A bit confused about how exactly to use them? Abarcar suggests adding them to Greek yogurt or a smoothie for a bit of crunch. “If you have time in advance, you can also make a chia seed pudding,” he says. The best part? “All you need is a little coconut milk and some fresh fruit to top it off with.”

Foods Rich in Zinc

Examples include:

 oysters, nuts, seeds, and chicken.

Every single tissue in your body contains zinc; therefore, it becomes very important in the healing process of any injury. Zinc will help your body use the fats and proteins you consume to promote growth and healing of the injured tissue.

Zinc will also help keep your immune system strong, much like vitamin A, which will protect you from other infections or viruses.



Oatmeal is excellent because it’s super easy to make when you’re in a pinch (and fast, too). Not to mention, it can also lead to a longer life, according to a 2016 study published in the journal Circulation. Researchers from Harvard University’s T.H. Chan School of Public Health found that people who ate 33 grams of whole grains daily—which is what you’ll get in a bowl of oatmeal—reduced their risk of  premature death by 9 percent compared to those who barely ate whole grains at all.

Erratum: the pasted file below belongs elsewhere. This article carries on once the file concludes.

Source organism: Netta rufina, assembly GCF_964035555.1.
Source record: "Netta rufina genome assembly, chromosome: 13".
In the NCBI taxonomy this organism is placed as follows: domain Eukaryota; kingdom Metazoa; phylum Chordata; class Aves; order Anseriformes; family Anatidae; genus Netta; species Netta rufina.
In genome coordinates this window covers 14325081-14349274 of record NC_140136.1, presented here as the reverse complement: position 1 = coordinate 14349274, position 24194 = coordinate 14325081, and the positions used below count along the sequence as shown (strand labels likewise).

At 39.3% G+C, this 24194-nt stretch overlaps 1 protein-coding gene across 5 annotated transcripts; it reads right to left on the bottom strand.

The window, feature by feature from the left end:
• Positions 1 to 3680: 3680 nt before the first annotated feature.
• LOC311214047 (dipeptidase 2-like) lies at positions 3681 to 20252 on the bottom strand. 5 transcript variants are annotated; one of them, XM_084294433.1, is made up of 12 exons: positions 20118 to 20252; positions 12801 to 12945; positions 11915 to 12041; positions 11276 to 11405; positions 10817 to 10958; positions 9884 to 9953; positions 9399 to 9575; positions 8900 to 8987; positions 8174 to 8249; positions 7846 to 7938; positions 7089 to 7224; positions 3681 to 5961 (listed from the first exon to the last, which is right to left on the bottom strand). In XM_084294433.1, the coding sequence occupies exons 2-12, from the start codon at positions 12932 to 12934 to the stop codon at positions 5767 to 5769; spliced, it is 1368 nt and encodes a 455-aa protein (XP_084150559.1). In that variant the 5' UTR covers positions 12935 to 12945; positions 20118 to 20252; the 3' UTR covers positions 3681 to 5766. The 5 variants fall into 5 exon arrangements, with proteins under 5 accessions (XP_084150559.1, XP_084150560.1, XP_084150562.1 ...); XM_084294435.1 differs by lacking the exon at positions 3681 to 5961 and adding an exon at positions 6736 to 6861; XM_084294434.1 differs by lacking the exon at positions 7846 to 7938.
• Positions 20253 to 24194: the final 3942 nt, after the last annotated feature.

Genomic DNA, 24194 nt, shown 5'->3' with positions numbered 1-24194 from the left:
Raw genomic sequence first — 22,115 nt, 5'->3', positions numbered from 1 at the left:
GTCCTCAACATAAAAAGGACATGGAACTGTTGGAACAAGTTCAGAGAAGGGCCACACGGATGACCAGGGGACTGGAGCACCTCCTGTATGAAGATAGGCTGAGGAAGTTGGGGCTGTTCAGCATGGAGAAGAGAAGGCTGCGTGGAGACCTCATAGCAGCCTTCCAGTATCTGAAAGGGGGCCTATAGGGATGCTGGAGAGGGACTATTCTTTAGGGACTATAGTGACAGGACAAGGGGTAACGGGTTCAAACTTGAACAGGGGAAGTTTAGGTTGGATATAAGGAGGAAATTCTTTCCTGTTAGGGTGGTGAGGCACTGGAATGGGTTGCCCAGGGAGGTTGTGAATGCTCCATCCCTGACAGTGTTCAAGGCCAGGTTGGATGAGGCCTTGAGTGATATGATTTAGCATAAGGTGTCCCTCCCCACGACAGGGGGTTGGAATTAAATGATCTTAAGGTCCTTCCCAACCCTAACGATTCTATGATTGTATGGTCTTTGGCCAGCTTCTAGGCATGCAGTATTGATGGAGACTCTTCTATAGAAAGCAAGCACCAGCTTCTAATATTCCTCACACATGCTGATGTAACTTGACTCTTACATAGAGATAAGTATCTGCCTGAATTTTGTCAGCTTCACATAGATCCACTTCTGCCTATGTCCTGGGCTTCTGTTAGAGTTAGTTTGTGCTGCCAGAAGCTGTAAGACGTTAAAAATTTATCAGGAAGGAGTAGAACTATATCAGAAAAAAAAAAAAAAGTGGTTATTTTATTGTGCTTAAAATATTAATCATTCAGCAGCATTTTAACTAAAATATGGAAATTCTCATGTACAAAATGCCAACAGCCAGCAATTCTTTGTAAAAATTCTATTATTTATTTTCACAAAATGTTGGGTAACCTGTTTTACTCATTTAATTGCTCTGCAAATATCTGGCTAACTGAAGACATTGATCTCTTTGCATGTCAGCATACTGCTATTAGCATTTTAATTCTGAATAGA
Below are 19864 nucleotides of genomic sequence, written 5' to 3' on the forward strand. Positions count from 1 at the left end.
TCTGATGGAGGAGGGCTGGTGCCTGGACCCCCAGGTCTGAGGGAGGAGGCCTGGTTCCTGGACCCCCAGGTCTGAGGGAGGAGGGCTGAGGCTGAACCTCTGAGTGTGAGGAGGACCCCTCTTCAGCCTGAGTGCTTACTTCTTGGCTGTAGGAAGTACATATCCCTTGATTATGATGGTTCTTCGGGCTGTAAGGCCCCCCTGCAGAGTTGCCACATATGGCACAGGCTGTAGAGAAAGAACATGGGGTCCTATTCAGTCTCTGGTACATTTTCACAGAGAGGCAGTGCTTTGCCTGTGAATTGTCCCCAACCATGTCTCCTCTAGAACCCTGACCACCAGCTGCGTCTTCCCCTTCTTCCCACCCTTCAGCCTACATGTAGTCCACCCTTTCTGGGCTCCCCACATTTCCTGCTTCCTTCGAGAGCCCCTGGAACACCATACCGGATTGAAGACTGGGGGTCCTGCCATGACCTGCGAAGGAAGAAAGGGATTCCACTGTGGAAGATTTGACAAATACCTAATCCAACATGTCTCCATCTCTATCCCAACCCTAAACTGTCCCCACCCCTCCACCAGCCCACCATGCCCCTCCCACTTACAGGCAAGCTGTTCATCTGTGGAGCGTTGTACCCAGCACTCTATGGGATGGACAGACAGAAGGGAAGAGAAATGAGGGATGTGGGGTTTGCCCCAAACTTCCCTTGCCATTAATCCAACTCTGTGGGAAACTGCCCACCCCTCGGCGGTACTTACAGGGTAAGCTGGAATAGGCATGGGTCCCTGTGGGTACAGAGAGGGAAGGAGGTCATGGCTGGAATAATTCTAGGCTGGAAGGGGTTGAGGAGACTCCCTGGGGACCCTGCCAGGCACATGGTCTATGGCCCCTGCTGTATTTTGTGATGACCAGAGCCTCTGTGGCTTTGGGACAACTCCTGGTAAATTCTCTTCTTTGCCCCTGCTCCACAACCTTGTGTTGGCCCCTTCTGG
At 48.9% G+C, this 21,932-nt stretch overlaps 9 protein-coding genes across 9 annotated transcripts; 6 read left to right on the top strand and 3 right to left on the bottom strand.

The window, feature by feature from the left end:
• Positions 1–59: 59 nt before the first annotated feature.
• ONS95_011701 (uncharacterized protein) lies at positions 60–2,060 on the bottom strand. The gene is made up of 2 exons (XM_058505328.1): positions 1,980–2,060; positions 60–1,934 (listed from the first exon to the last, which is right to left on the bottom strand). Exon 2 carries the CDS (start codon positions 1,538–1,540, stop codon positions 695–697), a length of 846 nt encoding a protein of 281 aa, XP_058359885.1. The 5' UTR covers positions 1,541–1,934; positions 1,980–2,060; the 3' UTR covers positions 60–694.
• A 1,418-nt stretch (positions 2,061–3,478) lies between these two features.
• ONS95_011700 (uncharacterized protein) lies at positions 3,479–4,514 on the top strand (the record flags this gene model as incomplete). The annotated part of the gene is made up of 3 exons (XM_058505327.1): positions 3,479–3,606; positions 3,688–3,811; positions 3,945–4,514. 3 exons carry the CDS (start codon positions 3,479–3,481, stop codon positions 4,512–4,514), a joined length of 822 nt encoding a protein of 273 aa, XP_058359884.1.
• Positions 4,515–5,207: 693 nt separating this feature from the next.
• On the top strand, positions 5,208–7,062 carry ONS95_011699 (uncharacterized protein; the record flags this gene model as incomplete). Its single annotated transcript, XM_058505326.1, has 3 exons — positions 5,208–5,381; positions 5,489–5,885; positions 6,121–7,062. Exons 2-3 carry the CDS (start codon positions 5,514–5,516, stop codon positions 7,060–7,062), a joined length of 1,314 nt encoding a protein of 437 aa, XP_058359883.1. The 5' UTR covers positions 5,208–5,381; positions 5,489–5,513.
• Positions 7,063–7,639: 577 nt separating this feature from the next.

Foods Rich in Antioxidants

Examples include:

blueberries, tart cherries, prunes, turmeric, ginger, coffee.

Free radicals are the toxins that are roaming around our body, especially when we sustain a running injury. They make us weaker by taking from our healthy cells. Foods like blueberries, strawberries and tart cherries help to control those free radicals, so our body can focus on repair.

Ginger and numeric have also been named natures anti-inflammatory medicine as they accelerate recovery within our bodies.

Finally, coffee has been proven to not only decrease recovery time, but restore Central Nervous System function, so it can get back to making you better.


Green tea

An October 2018 study published in Physiology and Behavior found that men who supplemented with 500mg of green tea extract reduced markers of muscle damage caused by exercise. “It’s a rich source of antioxidants and polyphenols that assist with regulating oxidative damage introduced throughout training as well as every day life,” says Greene.

Foods Rich in Protein

Examples include:

grass feed beef, chicken, turkey, eggs, Greek yogurt.

An injury to the body automatically increases the body’s demand for protein. Protein is required in multiple processes that take place as soon as the injury happens and through the injury recovery time.



Not only are they super portable, but bananas are also loaded with both carbohydrates and potassium, two muscle-friendly post-workout nutrients. “Bananas replenish carbohydrates burned for fuel during exercise, along with potassium, an electrolyte lost in sweat,” says Sass.